Neanderthal

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Neanderthal

An extinct modern Homo that lived between 230,000 and 22,000 years ago (the last known Neanderthals have been found in the Gravettian region of France). Neanderthals mostly lived in cold climates; their body proportions are similar to those of modern cold-adapted peoples: short and solid, with short limbs. Men averaged ±168 cm; their bones were thick and heavy, and showed signs of powerful muscle attachments. Neanderthals would have been quite strong by modern standards, and their skeletons show that they endured brutally hard lives.

Many Neanderthal tools and weapons have been found and they were more advanced than the tools of Homo erectus. Neanderthals were hunters, and the first Homo spp known to have buried their dead—the oldest known burial site is ±100,000 years old. Neanderthal skeletons are found throughout Europe and the Middle East. The “classic” western European Neanderthals were more robust than those found elsewhere. The average brain size, about 1450 cc, is larger than that of modern humans, but this correlated with their greater bulk; the cranial cavity is longer and lower than that of modern humans, with a marked bulge at the back.

Anatomy
Like Homo erectus, Neanderthals had a protruding jaw and receding forehead. The chin was weak, and the midfacial area also protrudes, a feature not found in Homo erectus or Homo sapiens, which may have been an adaptation to cold. Other minor anatomic differences from modern humans include peculiarities of the shoulder blade and pubic bone.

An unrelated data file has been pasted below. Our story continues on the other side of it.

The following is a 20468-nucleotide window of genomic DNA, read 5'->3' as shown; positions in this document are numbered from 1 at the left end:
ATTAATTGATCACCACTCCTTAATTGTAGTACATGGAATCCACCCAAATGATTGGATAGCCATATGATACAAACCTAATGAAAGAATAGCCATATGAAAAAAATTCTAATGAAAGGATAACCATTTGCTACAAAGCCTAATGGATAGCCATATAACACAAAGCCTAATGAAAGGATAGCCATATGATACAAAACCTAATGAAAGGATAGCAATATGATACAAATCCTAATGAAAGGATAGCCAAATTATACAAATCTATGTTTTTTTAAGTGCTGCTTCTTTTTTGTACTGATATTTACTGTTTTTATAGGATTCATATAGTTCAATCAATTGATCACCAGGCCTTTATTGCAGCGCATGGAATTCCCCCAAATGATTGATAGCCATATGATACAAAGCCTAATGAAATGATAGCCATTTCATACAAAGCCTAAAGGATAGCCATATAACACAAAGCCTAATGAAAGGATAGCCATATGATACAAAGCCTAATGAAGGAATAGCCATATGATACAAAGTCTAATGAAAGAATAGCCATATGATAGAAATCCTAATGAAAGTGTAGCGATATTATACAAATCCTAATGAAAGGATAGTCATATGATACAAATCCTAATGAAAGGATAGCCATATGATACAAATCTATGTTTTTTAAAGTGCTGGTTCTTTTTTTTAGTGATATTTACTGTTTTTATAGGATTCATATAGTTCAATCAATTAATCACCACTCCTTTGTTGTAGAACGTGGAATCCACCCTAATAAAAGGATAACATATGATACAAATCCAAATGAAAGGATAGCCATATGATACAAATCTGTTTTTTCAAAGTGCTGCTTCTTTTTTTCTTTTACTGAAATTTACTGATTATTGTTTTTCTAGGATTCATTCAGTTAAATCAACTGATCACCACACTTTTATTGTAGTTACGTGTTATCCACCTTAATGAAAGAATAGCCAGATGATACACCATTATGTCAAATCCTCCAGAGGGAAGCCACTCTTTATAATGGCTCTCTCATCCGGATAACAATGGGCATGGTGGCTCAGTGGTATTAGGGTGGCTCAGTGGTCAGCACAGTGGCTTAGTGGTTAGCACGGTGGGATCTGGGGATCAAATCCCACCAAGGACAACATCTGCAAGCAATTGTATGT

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References in periodicals archive ?
DNA has been examined from few Neandertal fossils, and Denisovan remains have been found only in that single cave in Siberia.
--Betty McCollister, "Correcting the Neandertal Stereotype," May/June 1990
How to Think Like a Neandertal. By Thomas Wynn and Frederick L.
The new study "provides a new line of evidence that Neandertals were not as adept at long-distance running as modern humans were," Herman Pontzer told Science News.
With this data in hand, the authors convincingly demonstrate that Neandertals are more genetically similar to present-day humans in Eurasia than they are to present-day humans in sub-Saharan Africa - with the expectation being that if there had been no interbreeding, all human populations would be equally related to Neandertal.
Scientists subsequently determined that Neandertals actually had the same upright posture and way of moving as modern humans have.
These anatomical details have been emphasized to set as much taxonomic distance between Neandertals and modern humans as possible, with special attention paid to the details that Boule's colleagues would recognize as relevant for this purpose (see also Shreeve, 1995, pp.
Thanks to ancient hookups, between 20 and 35 percent of Neandertals' genes live on in various combinations from one person to another.
Study co-author Konrad Lohse, a population geneticist at the University of Edinburgh, said that their approach can distinguish between two subtly different scenarios that could explain the genetic similarities shared by Neandertals and modern humans from Europe and Asia.